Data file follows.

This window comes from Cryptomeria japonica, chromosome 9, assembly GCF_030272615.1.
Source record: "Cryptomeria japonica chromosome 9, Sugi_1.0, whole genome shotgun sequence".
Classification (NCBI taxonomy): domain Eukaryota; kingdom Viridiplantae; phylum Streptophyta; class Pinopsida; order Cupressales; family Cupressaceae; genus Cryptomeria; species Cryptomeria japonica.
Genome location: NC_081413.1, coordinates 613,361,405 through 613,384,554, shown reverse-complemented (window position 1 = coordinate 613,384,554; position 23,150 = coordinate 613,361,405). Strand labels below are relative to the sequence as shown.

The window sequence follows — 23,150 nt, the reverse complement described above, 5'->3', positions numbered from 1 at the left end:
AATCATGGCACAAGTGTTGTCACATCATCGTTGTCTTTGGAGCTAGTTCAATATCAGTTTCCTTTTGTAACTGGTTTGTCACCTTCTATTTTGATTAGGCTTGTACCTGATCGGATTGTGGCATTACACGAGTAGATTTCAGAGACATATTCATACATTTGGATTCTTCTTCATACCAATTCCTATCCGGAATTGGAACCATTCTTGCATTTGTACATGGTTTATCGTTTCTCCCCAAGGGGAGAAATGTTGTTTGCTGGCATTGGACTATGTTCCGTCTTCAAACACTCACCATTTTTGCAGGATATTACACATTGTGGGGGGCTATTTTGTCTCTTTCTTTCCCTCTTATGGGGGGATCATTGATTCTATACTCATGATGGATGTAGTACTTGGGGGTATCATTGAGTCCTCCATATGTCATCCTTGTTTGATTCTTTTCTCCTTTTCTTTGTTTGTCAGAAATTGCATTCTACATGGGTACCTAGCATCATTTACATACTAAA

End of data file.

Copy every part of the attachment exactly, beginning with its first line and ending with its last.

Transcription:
This window comes from Cryptomeria japonica, chromosome 9, assembly GCF_030272615.1.
Source record: "Cryptomeria japonica chromosome 9, Sugi_1.0, whole genome shotgun sequence".
Classification (NCBI taxonomy): domain Eukaryota; kingdom Viridiplantae; phylum Streptophyta; class Pinopsida; order Cupressales; family Cupressaceae; genus Cryptomeria; species Cryptomeria japonica.
Genome location: NC_081413.1, coordinates 613,361,405 through 613,384,554, shown reverse-complemented (window position 1 = coordinate 613,384,554; position 23,150 = coordinate 613,361,405). Strand labels below are relative to the sequence as shown.

The window sequence follows — 23,150 nt, the reverse complement described above, 5'->3', positions numbered from 1 at the left end:
AATCATGGCACAAGTGTTGTCACATCATCGTTGTCTTTGGAGCTAGTTCAATATCAGTTTCCTTTTGTAACTGGTTTGTCACCTTCTATTTTGATTAGGCTTGTACCTGATCGGATTGTGGCATTACACGAGTAGATTTCAGAGACATATTCATACATTTGGATTCTTCTTCATACCAATTCCTATCCGGAATTGGAACCATTCTTGCATTTGTACATGGTTTATCGTTTCTCCCCAAGGGGAGAAATGTTGTTTGCTGGCATTGGACTATGTTCCGTCTTCAAACACTCACCATTTTTGCAGGATATTACACATTGTGGGGGGCTATTTTGTCTCTTTCTTTCCCTCTTATGGGGGGATCATTGATTCTATACTCATGATGGATGTAGTACTTGGGGGTATCATTGAGTCCTCCATATGTCATCCTTGTTTGATTCTTTTCTCCTTTTCTTTGTTTGTCAGAAATTGCATTCTACATGGGTACCTAGCATCATTTACATACTAAA